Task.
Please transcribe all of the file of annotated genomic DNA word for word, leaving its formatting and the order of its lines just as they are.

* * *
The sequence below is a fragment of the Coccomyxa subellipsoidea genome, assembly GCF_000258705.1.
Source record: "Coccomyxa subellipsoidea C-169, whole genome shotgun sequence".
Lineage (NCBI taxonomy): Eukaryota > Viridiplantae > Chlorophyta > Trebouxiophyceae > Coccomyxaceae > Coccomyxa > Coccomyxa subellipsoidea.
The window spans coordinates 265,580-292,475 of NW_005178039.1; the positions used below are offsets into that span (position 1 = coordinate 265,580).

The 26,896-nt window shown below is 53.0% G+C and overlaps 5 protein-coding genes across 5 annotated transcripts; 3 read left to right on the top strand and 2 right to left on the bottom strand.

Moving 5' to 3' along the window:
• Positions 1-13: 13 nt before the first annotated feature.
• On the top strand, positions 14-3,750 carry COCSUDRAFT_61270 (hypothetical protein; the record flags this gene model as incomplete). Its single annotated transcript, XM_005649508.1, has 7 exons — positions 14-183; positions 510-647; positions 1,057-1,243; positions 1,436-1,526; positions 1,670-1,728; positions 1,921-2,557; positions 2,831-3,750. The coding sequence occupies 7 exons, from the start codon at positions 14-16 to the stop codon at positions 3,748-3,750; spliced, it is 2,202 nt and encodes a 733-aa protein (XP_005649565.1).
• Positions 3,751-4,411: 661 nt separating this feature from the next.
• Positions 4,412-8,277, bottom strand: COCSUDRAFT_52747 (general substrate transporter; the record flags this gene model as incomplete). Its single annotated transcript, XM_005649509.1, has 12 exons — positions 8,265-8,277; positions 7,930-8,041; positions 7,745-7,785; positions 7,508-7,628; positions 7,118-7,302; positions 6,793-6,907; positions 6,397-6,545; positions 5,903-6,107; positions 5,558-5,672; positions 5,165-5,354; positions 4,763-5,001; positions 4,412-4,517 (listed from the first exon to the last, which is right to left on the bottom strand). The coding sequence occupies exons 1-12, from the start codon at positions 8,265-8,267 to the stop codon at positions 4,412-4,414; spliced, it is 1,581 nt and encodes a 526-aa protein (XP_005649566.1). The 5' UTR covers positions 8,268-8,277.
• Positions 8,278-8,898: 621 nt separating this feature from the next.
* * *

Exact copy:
The sequence below is a fragment of the Coccomyxa subellipsoidea genome, assembly GCF_000258705.1.
Source record: "Coccomyxa subellipsoidea C-169, whole genome shotgun sequence".
Lineage (NCBI taxonomy): Eukaryota > Viridiplantae > Chlorophyta > Trebouxiophyceae > Coccomyxaceae > Coccomyxa > Coccomyxa subellipsoidea.
The window spans coordinates 265,580-292,475 of NW_005178039.1; the positions used below are offsets into that span (position 1 = coordinate 265,580).

The 26,896-nt window shown below is 53.0% G+C and overlaps 5 protein-coding genes across 5 annotated transcripts; 3 read left to right on the top strand and 2 right to left on the bottom strand.

Moving 5' to 3' along the window:
• Positions 1-13: 13 nt before the first annotated feature.
• On the top strand, positions 14-3,750 carry COCSUDRAFT_61270 (hypothetical protein; the record flags this gene model as incomplete). Its single annotated transcript, XM_005649508.1, has 7 exons — positions 14-183; positions 510-647; positions 1,057-1,243; positions 1,436-1,526; positions 1,670-1,728; positions 1,921-2,557; positions 2,831-3,750. The coding sequence occupies 7 exons, from the start codon at positions 14-16 to the stop codon at positions 3,748-3,750; spliced, it is 2,202 nt and encodes a 733-aa protein (XP_005649565.1).
• Positions 3,751-4,411: 661 nt separating this feature from the next.
• Positions 4,412-8,277, bottom strand: COCSUDRAFT_52747 (general substrate transporter; the record flags this gene model as incomplete). Its single annotated transcript, XM_005649509.1, has 12 exons — positions 8,265-8,277; positions 7,930-8,041; positions 7,745-7,785; positions 7,508-7,628; positions 7,118-7,302; positions 6,793-6,907; positions 6,397-6,545; positions 5,903-6,107; positions 5,558-5,672; positions 5,165-5,354; positions 4,763-5,001; positions 4,412-4,517 (listed from the first exon to the last, which is right to left on the bottom strand). The coding sequence occupies exons 1-12, from the start codon at positions 8,265-8,267 to the stop codon at positions 4,412-4,414; spliced, it is 1,581 nt and encodes a 526-aa protein (XP_005649566.1). The 5' UTR covers positions 8,268-8,277.
• Positions 8,278-8,898: 621 nt separating this feature from the next.